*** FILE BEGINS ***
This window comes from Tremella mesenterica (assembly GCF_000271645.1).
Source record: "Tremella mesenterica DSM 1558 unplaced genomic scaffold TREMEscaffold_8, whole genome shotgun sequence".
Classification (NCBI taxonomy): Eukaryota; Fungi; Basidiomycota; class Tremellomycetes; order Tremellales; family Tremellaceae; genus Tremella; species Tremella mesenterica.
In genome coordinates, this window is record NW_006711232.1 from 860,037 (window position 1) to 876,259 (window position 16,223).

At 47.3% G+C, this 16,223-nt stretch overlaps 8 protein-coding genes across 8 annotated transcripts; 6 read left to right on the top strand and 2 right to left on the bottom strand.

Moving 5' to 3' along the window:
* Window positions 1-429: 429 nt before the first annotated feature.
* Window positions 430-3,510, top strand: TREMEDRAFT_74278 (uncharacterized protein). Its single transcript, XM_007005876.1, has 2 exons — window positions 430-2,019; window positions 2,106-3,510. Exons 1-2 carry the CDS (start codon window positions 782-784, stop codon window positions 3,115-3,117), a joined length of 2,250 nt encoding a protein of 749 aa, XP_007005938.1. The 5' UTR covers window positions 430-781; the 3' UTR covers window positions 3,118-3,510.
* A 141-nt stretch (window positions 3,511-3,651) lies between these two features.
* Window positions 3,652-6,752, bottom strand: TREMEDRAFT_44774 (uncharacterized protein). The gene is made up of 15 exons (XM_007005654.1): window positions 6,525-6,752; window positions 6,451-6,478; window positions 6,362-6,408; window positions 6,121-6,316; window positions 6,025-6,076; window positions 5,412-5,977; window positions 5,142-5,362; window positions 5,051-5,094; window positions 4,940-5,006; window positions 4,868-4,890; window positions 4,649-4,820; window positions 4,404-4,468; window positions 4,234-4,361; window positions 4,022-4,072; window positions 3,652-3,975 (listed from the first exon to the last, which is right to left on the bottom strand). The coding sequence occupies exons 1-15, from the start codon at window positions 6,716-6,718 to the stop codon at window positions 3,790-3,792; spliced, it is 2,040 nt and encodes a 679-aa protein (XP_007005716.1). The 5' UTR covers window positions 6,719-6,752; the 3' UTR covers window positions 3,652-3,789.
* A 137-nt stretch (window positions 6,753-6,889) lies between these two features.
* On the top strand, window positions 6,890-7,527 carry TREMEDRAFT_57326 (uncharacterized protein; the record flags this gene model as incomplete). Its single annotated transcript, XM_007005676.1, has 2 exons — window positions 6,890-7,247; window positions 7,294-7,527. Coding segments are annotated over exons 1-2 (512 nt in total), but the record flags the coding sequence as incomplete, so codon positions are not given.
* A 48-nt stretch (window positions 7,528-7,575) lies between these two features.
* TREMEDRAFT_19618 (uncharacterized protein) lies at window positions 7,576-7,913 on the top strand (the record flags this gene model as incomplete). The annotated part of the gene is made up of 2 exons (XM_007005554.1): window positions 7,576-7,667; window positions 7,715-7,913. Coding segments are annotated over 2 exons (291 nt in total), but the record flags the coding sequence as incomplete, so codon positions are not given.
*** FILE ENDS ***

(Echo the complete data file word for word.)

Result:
This window comes from Tremella mesenterica (assembly GCF_000271645.1).
Source record: "Tremella mesenterica DSM 1558 unplaced genomic scaffold TREMEscaffold_8, whole genome shotgun sequence".
Classification (NCBI taxonomy): Eukaryota; Fungi; Basidiomycota; class Tremellomycetes; order Tremellales; family Tremellaceae; genus Tremella; species Tremella mesenterica.
In genome coordinates, this window is record NW_006711232.1 from 860,037 (window position 1) to 876,259 (window position 16,223).

At 47.3% G+C, this 16,223-nt stretch overlaps 8 protein-coding genes across 8 annotated transcripts; 6 read left to right on the top strand and 2 right to left on the bottom strand.

Moving 5' to 3' along the window:
* Window positions 1-429: 429 nt before the first annotated feature.
* Window positions 430-3,510, top strand: TREMEDRAFT_74278 (uncharacterized protein). Its single transcript, XM_007005876.1, has 2 exons — window positions 430-2,019; window positions 2,106-3,510. Exons 1-2 carry the CDS (start codon window positions 782-784, stop codon window positions 3,115-3,117), a joined length of 2,250 nt encoding a protein of 749 aa, XP_007005938.1. The 5' UTR covers window positions 430-781; the 3' UTR covers window positions 3,118-3,510.
* A 141-nt stretch (window positions 3,511-3,651) lies between these two features.
* Window positions 3,652-6,752, bottom strand: TREMEDRAFT_44774 (uncharacterized protein). The gene is made up of 15 exons (XM_007005654.1): window positions 6,525-6,752; window positions 6,451-6,478; window positions 6,362-6,408; window positions 6,121-6,316; window positions 6,025-6,076; window positions 5,412-5,977; window positions 5,142-5,362; window positions 5,051-5,094; window positions 4,940-5,006; window positions 4,868-4,890; window positions 4,649-4,820; window positions 4,404-4,468; window positions 4,234-4,361; window positions 4,022-4,072; window positions 3,652-3,975 (listed from the first exon to the last, which is right to left on the bottom strand). The coding sequence occupies exons 1-15, from the start codon at window positions 6,716-6,718 to the stop codon at window positions 3,790-3,792; spliced, it is 2,040 nt and encodes a 679-aa protein (XP_007005716.1). The 5' UTR covers window positions 6,719-6,752; the 3' UTR covers window positions 3,652-3,789.
* A 137-nt stretch (window positions 6,753-6,889) lies between these two features.
* On the top strand, window positions 6,890-7,527 carry TREMEDRAFT_57326 (uncharacterized protein; the record flags this gene model as incomplete). Its single annotated transcript, XM_007005676.1, has 2 exons — window positions 6,890-7,247; window positions 7,294-7,527. Coding segments are annotated over exons 1-2 (512 nt in total), but the record flags the coding sequence as incomplete, so codon positions are not given.
* A 48-nt stretch (window positions 7,528-7,575) lies between these two features.
* TREMEDRAFT_19618 (uncharacterized protein) lies at window positions 7,576-7,913 on the top strand (the record flags this gene model as incomplete). The annotated part of the gene is made up of 2 exons (XM_007005554.1): window positions 7,576-7,667; window positions 7,715-7,913. Coding segments are annotated over 2 exons (291 nt in total), but the record flags the coding sequence as incomplete, so codon positions are not given.